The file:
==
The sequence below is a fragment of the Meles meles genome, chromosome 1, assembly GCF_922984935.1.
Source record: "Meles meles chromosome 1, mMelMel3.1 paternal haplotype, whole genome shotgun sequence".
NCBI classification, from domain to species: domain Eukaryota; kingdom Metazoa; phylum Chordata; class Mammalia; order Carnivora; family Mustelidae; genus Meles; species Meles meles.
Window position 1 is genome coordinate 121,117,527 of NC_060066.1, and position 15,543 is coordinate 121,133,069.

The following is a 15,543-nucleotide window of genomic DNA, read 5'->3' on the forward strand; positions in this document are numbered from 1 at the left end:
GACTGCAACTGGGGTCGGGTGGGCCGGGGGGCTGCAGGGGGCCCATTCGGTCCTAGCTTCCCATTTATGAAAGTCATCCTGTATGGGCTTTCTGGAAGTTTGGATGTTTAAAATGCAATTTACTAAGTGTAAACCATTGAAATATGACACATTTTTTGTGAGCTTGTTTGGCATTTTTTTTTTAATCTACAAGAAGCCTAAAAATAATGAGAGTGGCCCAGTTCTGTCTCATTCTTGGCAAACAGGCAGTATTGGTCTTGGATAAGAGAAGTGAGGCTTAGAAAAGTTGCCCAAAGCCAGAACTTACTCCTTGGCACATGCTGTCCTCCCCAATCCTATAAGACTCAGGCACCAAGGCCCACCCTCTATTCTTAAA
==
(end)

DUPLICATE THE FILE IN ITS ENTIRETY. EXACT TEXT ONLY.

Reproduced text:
The sequence below is a fragment of the Meles meles genome, chromosome 1, assembly GCF_922984935.1.
Source record: "Meles meles chromosome 1, mMelMel3.1 paternal haplotype, whole genome shotgun sequence".
NCBI classification, from domain to species: domain Eukaryota; kingdom Metazoa; phylum Chordata; class Mammalia; order Carnivora; family Mustelidae; genus Meles; species Meles meles.
Window position 1 is genome coordinate 121,117,527 of NC_060066.1, and position 15,543 is coordinate 121,133,069.

The following is a 15,543-nucleotide window of genomic DNA, read 5'->3' on the forward strand; positions in this document are numbered from 1 at the left end:
GACTGCAACTGGGGTCGGGTGGGCCGGGGGGCTGCAGGGGGCCCATTCGGTCCTAGCTTCCCATTTATGAAAGTCATCCTGTATGGGCTTTCTGGAAGTTTGGATGTTTAAAATGCAATTTACTAAGTGTAAACCATTGAAATATGACACATTTTTTGTGAGCTTGTTTGGCATTTTTTTTTTAATCTACAAGAAGCCTAAAAATAATGAGAGTGGCCCAGTTCTGTCTCATTCTTGGCAAACAGGCAGTATTGGTCTTGGATAAGAGAAGTGAGGCTTAGAAAAGTTGCCCAAAGCCAGAACTTACTCCTTGGCACATGCTGTCCTCCCCAATCCTATAAGACTCAGGCACCAAGGCCCACCCTCTATTCTTAAA